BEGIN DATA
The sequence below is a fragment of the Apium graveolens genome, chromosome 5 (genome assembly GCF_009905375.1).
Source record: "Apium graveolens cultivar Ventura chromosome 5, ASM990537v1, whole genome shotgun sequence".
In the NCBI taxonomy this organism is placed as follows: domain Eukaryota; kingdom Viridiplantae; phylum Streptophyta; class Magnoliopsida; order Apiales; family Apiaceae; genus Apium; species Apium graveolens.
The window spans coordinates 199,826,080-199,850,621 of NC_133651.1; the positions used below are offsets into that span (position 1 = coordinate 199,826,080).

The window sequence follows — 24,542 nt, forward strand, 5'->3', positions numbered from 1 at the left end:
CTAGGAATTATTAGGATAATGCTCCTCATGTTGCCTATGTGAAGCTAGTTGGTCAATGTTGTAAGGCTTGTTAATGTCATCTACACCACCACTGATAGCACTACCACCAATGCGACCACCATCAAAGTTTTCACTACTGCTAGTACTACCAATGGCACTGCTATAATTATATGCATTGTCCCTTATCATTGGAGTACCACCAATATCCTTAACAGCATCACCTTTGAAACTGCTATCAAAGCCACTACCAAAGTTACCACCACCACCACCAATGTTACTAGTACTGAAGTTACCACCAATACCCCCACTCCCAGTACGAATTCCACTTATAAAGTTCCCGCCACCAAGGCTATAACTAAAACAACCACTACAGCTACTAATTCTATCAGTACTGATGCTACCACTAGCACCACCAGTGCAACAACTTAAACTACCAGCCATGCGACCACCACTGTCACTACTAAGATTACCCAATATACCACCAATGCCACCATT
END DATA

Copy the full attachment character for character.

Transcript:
The sequence below is a fragment of the Apium graveolens genome, chromosome 5 (genome assembly GCF_009905375.1).
Source record: "Apium graveolens cultivar Ventura chromosome 5, ASM990537v1, whole genome shotgun sequence".
In the NCBI taxonomy this organism is placed as follows: domain Eukaryota; kingdom Viridiplantae; phylum Streptophyta; class Magnoliopsida; order Apiales; family Apiaceae; genus Apium; species Apium graveolens.
The window spans coordinates 199,826,080-199,850,621 of NC_133651.1; the positions used below are offsets into that span (position 1 = coordinate 199,826,080).

The window sequence follows — 24,542 nt, forward strand, 5'->3', positions numbered from 1 at the left end:
CTAGGAATTATTAGGATAATGCTCCTCATGTTGCCTATGTGAAGCTAGTTGGTCAATGTTGTAAGGCTTGTTAATGTCATCTACACCACCACTGATAGCACTACCACCAATGCGACCACCATCAAAGTTTTCACTACTGCTAGTACTACCAATGGCACTGCTATAATTATATGCATTGTCCCTTATCATTGGAGTACCACCAATATCCTTAACAGCATCACCTTTGAAACTGCTATCAAAGCCACTACCAAAGTTACCACCACCACCACCAATGTTACTAGTACTGAAGTTACCACCAATACCCCCACTCCCAGTACGAATTCCACTTATAAAGTTCCCGCCACCAAGGCTATAACTAAAACAACCACTACAGCTACTAATTCTATCAGTACTGATGCTACCACTAGCACCACCAGTGCAACAACTTAAACTACCAGCCATGCGACCACCACTGTCACTACTAAGATTACCCAATATACCACCAATGCCACCATT